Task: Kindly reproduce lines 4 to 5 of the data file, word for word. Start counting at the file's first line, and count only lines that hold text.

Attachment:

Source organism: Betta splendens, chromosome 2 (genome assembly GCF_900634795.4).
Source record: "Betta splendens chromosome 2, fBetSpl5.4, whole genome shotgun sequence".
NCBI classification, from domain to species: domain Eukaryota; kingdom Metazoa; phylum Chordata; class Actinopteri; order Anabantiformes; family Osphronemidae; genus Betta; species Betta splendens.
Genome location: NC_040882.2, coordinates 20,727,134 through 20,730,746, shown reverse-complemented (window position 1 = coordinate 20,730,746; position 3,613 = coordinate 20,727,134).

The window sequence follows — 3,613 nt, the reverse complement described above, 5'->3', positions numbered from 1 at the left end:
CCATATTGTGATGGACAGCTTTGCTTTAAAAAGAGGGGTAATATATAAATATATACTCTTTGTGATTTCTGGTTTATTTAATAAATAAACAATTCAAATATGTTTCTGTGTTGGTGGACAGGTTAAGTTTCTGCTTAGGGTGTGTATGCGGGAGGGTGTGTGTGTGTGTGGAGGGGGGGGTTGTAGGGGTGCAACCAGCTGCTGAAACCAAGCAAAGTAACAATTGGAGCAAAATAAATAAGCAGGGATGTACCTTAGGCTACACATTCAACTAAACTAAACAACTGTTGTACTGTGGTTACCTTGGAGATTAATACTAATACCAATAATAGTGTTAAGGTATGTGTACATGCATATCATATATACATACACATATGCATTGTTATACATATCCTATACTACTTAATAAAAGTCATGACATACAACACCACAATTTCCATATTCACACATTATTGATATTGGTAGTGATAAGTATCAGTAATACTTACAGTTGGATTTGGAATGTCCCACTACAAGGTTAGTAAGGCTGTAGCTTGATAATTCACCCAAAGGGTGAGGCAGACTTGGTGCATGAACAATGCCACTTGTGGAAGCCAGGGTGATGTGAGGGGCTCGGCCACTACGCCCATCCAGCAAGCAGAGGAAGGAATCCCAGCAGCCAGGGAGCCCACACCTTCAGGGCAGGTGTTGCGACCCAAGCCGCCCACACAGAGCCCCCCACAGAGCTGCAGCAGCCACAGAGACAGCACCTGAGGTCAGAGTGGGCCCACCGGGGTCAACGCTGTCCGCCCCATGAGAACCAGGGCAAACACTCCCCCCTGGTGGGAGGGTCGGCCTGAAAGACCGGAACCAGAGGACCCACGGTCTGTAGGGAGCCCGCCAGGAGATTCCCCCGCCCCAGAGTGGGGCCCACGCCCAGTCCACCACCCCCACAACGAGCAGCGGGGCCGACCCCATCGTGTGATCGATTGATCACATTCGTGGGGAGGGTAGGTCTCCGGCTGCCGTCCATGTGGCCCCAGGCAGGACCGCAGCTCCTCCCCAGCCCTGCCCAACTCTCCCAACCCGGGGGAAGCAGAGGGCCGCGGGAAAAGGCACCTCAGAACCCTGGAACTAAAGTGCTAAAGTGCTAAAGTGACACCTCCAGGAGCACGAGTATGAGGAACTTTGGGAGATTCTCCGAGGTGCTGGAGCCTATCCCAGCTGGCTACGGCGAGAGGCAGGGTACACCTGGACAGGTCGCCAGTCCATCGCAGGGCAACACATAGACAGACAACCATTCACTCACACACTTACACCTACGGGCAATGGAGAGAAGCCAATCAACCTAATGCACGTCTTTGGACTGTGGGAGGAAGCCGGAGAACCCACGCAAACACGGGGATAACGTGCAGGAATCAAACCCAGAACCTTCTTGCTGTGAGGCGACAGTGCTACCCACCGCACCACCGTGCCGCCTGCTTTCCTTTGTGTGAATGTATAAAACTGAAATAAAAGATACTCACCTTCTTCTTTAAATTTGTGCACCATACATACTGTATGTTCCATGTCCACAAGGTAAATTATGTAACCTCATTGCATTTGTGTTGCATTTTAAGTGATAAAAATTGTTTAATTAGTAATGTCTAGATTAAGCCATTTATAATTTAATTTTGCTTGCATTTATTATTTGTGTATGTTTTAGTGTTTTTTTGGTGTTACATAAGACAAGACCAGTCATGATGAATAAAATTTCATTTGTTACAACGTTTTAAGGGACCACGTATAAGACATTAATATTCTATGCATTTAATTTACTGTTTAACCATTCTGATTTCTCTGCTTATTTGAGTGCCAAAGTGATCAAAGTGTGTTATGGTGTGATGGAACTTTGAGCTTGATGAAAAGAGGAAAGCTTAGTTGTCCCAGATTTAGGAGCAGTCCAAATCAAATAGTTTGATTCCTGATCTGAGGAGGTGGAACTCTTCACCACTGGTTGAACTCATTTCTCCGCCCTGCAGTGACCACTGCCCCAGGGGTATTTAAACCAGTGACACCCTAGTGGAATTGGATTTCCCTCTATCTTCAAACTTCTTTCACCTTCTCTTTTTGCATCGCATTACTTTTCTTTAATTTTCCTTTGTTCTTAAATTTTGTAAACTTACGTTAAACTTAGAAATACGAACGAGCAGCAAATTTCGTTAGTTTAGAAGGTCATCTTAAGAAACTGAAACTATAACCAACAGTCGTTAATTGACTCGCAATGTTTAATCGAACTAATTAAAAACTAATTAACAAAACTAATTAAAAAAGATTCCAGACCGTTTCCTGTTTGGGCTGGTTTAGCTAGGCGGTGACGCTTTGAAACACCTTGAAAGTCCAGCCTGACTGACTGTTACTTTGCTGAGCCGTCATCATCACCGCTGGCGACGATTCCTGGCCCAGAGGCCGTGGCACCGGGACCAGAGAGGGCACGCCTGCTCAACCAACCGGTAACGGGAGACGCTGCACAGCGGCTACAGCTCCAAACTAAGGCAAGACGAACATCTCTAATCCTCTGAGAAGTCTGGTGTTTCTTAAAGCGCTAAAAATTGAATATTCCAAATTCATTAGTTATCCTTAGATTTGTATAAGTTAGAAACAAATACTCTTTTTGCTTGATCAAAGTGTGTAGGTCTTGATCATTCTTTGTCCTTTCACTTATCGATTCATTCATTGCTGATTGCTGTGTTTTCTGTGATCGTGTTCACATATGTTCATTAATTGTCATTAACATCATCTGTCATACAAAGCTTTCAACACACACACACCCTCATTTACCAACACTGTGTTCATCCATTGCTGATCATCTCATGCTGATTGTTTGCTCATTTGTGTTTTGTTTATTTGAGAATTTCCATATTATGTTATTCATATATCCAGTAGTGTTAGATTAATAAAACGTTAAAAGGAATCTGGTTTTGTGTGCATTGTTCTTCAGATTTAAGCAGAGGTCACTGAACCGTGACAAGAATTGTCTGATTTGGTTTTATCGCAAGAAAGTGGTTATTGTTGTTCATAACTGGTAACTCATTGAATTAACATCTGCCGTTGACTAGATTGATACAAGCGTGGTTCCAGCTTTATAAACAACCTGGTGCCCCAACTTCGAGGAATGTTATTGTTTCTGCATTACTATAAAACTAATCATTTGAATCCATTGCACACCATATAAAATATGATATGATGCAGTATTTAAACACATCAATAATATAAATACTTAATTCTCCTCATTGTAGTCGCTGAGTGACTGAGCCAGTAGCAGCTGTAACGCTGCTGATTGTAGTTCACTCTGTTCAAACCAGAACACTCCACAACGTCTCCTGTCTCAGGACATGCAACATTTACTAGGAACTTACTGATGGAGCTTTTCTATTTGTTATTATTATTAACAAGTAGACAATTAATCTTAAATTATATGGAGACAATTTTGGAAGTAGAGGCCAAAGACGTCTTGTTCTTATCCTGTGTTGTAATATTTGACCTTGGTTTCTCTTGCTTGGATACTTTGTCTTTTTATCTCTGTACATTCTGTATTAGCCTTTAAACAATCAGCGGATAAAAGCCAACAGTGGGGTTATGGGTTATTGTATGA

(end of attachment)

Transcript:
Genome location: NC_040882.2, coordinates 20,727,134 through 20,730,746, shown reverse-complemented (window position 1 = coordinate 20,730,746; position 3,613 = coordinate 20,727,134).

The window sequence follows — 3,613 nt, the reverse complement described above, 5'->3', positions numbered from 1 at the left end: